Storyteller at Heart
I knew my life was special, simply because it was the life I was given. Did I like my life? No. But it was—and is—more appealing than the alternative.
Having written a successful novel, Prairie Springs, and by successful, I mean I finished it without getting a divorce, I decided it was time to put my marriage to the test once again and write a brutally honest collection of stories from my life. What surprises me the most is I am alive to write about them. Realizing life is a gift—a gift with an unannounced expiration date—the time to tell my stories is now.
The goal of writing this collection, aside from the entertainment aspect, is to help others who might be dealing with some of the same struggles to remember there is always hope, and dreams should be chased with wild abandon.
I wish everyone health, happiness and honest, judgement-free communication.
As kids, we search for a friend…to be loved. As adolescents, we want to be popular…to be loved. As adults, we search for a life partner…to be loved. I, like most, wanted to fit in and be the life of the party. But then I found myself sitting in a corner (if invited at all), avoiding interaction. I found comfort living in my imagination. This is because I grew up in small conservative towns, and it was difficult (and possibly deadly) being me, so I pretended I wasn’t. In my mind, I had friends; I was popular; I was an artist; I was handsome; I was loved.
My first book, Prairie Springs, was just that: me, creating friends and inventing a story to go along with them. Because of the book, I met interesting and wonderful people. But when The Tonight Show called, I wasn’t comfortable enough with myself to be on national television. When I finished writing Sinfully, Me, I felt a sense of relief—naked and exposed, but relieved.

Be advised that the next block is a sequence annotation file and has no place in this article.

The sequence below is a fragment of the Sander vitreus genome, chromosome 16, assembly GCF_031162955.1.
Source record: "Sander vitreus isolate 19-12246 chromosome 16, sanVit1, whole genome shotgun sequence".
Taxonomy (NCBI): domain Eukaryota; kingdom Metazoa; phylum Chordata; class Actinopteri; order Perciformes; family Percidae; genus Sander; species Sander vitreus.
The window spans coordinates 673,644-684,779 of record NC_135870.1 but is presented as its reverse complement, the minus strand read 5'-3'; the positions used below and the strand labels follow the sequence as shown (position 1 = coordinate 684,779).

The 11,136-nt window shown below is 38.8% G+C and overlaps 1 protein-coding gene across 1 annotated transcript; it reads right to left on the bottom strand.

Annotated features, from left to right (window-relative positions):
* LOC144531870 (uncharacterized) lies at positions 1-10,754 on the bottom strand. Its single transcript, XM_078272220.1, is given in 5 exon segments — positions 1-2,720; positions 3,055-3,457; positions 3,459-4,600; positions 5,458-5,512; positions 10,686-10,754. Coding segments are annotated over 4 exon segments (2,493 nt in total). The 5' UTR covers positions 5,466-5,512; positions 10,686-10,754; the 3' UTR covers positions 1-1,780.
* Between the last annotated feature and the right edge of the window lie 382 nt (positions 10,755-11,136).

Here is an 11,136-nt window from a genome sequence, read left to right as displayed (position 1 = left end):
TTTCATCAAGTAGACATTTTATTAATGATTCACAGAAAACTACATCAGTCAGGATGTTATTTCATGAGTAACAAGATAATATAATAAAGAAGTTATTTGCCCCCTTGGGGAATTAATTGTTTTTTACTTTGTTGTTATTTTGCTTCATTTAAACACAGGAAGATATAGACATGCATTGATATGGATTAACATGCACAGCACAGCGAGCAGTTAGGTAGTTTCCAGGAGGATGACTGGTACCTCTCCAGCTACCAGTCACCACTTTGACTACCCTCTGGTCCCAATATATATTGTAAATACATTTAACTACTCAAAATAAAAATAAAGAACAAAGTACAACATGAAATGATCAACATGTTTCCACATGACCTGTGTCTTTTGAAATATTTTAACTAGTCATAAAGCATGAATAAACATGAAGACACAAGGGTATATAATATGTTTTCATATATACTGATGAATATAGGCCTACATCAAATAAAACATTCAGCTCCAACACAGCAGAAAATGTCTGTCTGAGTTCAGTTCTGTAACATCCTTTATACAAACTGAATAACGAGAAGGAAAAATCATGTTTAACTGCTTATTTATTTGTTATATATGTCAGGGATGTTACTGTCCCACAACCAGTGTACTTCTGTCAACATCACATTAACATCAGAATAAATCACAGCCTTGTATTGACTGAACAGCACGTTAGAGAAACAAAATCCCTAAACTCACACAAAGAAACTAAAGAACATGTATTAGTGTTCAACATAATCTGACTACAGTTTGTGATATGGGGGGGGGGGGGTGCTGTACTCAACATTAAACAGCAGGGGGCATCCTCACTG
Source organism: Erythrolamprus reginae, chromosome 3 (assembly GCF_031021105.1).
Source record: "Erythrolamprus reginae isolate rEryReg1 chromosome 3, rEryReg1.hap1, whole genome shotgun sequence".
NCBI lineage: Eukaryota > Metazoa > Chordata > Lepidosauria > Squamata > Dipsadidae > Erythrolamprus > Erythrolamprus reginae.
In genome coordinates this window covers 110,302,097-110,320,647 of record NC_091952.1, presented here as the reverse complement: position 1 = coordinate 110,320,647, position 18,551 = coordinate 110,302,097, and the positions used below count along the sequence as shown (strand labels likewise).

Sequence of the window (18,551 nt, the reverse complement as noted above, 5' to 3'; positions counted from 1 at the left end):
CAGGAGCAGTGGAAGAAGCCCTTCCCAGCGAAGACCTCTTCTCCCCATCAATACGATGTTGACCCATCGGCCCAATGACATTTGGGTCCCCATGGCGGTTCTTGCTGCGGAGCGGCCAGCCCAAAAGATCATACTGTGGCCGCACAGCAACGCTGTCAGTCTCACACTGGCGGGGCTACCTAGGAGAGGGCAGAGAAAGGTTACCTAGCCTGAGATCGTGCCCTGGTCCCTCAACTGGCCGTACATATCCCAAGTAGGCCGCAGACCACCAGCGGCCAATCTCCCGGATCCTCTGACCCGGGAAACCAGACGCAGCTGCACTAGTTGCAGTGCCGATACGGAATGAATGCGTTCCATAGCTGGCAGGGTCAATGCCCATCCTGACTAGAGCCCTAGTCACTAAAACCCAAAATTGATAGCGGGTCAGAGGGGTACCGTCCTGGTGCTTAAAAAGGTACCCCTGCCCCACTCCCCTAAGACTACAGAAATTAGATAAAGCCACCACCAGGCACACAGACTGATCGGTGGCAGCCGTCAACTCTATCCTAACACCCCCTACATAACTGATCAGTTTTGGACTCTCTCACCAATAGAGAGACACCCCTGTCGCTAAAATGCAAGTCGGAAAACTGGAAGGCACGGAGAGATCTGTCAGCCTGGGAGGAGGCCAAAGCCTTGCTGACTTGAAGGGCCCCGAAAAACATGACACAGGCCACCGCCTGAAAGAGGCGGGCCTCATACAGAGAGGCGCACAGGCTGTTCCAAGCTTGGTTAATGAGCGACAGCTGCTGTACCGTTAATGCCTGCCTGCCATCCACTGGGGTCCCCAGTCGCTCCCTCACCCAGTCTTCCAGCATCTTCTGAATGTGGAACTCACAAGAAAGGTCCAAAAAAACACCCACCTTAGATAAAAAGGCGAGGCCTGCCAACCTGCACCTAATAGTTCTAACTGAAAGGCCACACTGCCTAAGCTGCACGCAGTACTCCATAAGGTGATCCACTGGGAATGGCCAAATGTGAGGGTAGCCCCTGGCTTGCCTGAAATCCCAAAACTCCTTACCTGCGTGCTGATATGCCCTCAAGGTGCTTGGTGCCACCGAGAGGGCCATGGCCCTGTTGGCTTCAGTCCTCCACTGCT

As life grew more complex, I discovered the trick to staying alive and moving forward: dreams and angels. The angels were—and are—people who popped into my life, for one reason or another, to help me along for a certain period of time. While the dreams were what kept me trudging along, determined, though often exhausted.
When I was a teenager, I came up with a saying: “You will only, truly know me if I’m alone; therefore, you will never know me.” I decided it was time to introduce myself—to open the door to my room, to share so another’s issues might seem smaller, to hopefully help in some way. After all, what good is life if kept a secret?
Finally, and most importantly, whether or not you read past the first page, make sure to keep open, judgment-free communication with the ones you love. My risky behavior was because I couldn’t talk to anyone. This is especially important with parents. It’s more than, “What did you do today?” Communication starts early and it doesn’t fail. And don’t expect to have good communication with your child if you judge others, because without knowing it, you might be judging your child.
What you are about to read is the story of my life and the lessons I’ve learned along the way.
"You will only, truly know me if I'm alone; therefore, you will never know me."